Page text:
Still working on the worksheet from my CBT sessions…

Current problem:

Struggling to know what to do with university work, making me spend far too long on work, and taking me away from what I would rather be doing. Has affected me mentally, meaning my deadlines have been extended.

Its triggers:

General feelings about not knowing what I’m doing or what is expected of me (grading criteria is subjective, and marked against an unknowable and attainable ‘perfection’)

Specific occasions where I’ve wished that I hadn’t let myself spend so much time on my work, to the extent it took my time away from what I should have, and would like to have been doing. eg Easter 2010: my last time I spent with my grandfather, and I spent the whole time in tears and upset at my uni work while typing away at the dining room table, rather than enjoying my time with him (he died a few months later). Eg New Years Eve 2010/11: going to sleep at 10pm and setting my alarm for 5am trying to get uni work finished, rather than enjoy the night. On both these times I have never felt that the work I produced, reflected in my marks (that’s the only way I can judge the quality of my work), have been worth the sacrifice I made to take myself away from friends and family. Even if I’d got 100% I wouldn’t have thought it was worth it. So why why why did I let my uni work do that to me? It’s not even ‘Real Work’. Gah!

Feeling like its the last time to practice how to do things, how to work efficiently, before I’m out in the ‘Real World’, and that’s assuming I even get Real Work.

I’m scared that I’m a fraud if I pretend my work is good, that I know what I’m doing. Or else I will have to admit that I haven’t been able to cope with uni work. But then who will want to employ me.

The work I have produce is only the work I’ve produced with much anxiety.

I wouldn’t want to work like that again (thankfully I am slowly learning how not to force myself to work like that, since my sessions with Celine), but then I feel I’d be ripping off potential employers if they think they can expect that kind of work from me again. I’m scared that I will have to work like that again to produce that same standard of work which is expected of me. But I know (now) that that isn’t healthy or good for me.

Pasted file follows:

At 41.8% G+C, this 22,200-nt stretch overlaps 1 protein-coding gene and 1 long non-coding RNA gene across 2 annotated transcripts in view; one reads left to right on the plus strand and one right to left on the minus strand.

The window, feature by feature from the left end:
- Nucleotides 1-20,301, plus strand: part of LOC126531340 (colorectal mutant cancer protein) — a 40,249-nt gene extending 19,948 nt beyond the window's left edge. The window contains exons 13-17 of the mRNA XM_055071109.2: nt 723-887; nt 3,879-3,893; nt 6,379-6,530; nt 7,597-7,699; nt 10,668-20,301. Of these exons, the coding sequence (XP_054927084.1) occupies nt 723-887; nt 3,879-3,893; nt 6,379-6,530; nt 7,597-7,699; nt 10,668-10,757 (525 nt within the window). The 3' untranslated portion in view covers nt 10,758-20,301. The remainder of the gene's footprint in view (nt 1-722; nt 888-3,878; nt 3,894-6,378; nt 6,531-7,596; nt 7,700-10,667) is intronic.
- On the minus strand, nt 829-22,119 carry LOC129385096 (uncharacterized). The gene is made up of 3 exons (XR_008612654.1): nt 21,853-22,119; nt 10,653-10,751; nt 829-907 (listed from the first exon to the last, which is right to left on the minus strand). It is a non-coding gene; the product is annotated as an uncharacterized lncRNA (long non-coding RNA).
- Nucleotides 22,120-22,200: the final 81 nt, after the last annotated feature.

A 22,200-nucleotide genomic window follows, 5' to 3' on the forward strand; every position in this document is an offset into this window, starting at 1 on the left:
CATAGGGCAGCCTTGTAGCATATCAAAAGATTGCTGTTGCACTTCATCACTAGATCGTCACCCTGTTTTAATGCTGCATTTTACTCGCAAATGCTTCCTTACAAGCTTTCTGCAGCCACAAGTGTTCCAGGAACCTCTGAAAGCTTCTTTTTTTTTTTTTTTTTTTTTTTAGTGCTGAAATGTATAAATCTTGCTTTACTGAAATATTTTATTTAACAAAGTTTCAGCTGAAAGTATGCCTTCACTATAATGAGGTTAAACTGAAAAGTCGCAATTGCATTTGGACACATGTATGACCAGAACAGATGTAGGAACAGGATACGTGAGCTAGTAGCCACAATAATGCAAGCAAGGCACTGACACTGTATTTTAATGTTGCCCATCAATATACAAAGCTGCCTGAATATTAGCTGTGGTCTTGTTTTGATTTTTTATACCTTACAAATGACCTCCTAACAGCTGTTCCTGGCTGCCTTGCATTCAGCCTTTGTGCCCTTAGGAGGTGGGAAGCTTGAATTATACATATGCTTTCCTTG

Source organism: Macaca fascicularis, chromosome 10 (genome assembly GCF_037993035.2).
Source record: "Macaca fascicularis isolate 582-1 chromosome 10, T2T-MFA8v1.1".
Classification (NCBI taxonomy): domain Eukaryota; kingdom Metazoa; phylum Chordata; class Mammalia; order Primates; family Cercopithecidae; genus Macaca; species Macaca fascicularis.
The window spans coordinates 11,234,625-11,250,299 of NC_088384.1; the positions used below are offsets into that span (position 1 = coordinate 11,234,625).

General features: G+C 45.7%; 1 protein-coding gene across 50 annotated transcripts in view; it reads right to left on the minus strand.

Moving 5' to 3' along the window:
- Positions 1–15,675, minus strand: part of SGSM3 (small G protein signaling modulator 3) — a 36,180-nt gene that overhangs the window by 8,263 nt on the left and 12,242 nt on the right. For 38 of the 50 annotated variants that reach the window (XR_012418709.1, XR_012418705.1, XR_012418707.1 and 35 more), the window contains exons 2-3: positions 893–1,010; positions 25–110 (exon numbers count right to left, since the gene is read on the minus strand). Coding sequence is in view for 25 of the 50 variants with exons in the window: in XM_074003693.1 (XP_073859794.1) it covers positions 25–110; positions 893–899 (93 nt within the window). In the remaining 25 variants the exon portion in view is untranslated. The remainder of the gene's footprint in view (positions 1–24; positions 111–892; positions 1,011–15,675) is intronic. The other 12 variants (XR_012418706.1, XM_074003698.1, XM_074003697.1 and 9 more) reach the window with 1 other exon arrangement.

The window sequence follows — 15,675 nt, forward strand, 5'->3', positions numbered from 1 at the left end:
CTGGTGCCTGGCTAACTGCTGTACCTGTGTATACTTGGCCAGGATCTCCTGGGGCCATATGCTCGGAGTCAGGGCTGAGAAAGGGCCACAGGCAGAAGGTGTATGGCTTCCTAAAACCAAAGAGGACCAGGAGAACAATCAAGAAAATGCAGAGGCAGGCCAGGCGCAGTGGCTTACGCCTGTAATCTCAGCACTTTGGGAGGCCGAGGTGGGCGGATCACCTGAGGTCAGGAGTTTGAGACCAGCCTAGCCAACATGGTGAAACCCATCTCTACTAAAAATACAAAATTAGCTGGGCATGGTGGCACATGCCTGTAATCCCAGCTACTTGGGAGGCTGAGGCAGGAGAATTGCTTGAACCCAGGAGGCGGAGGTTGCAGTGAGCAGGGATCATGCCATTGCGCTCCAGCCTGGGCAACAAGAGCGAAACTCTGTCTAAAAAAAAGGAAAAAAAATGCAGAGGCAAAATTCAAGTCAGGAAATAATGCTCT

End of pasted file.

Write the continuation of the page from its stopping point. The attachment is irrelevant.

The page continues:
Part time people on my course say that they’ve found uni work, in comparison to their Real Work, a ‘breath of fresh air’, and ‘refreshing’.

I’m scared that I’m setting myself up for problems even contemplating that I can cope with Real Life, and that I’ve wasted my one opportunity of having fun with my work by being anxious and so worried.

I’d like to do this year again, so that I can learn and practice working better, before Real Life.

But that would be such a waste of time, money. I don’t want to do that! And I don’t even now how I do work differently. So far I’ve worked out that making sure I eat and sleep properly helps, but is that really the whole answer.

I’m scared of going for a job interview (if I even get one. At least I think I can sell myself ok on paper).

I’ll have to talk about myself (not interesting), will have to try to be like a nice person that they would want in their office (but who would? I’m depressing!). So I will have to pretend to be interesting and someone they want around, but two problems: 1. I’m not good at pretending, 2. that would be lying. In addition, I’m worried that in talking about my work, it will make me upset, and I really don’t want to cry in an interview!

I’m realising it’s probably wrong to equate Real World with Real Life with Real Work.

Except in my mind they are all the same. I’ve almost always been in education except for my gap year, which was only ever a fixed gap and nothing else, so I’ve always felt that I’ve been in a sheltered, pretend world. I had a strange sense when Jo Yeates’ death was in the news, with thinking about how even though she was the most amazing landscape architecture student ever (we overlapped at university for one year. I watched one of her final presentations where one of the external examiners tried offering her a job in the middle of it!), even her amazingness at it couldn’t save her. Of course it couldn’t and I don’t think it could have, but it did highlight to me how much I’ve equated Work with Life, and the wrongness of that.

I’m not sure I’ve really identified a proper, isolated problem, or the ‘triggers’ I’ve mentioned are actually triggers. But it’s what I’ve filled in on the sheet, and I think are the main undercurrents in the worries I’ve been having. The specific things that send me in to tears in any given moment on any given day are way to numerous and random to mention. Or maybe that is what I’m meant to be concentrating on?

Here are links to my entries for the rest of the worksheet: Intro | Early Things | Core Beliefs | Rules | Coping & Maintenance

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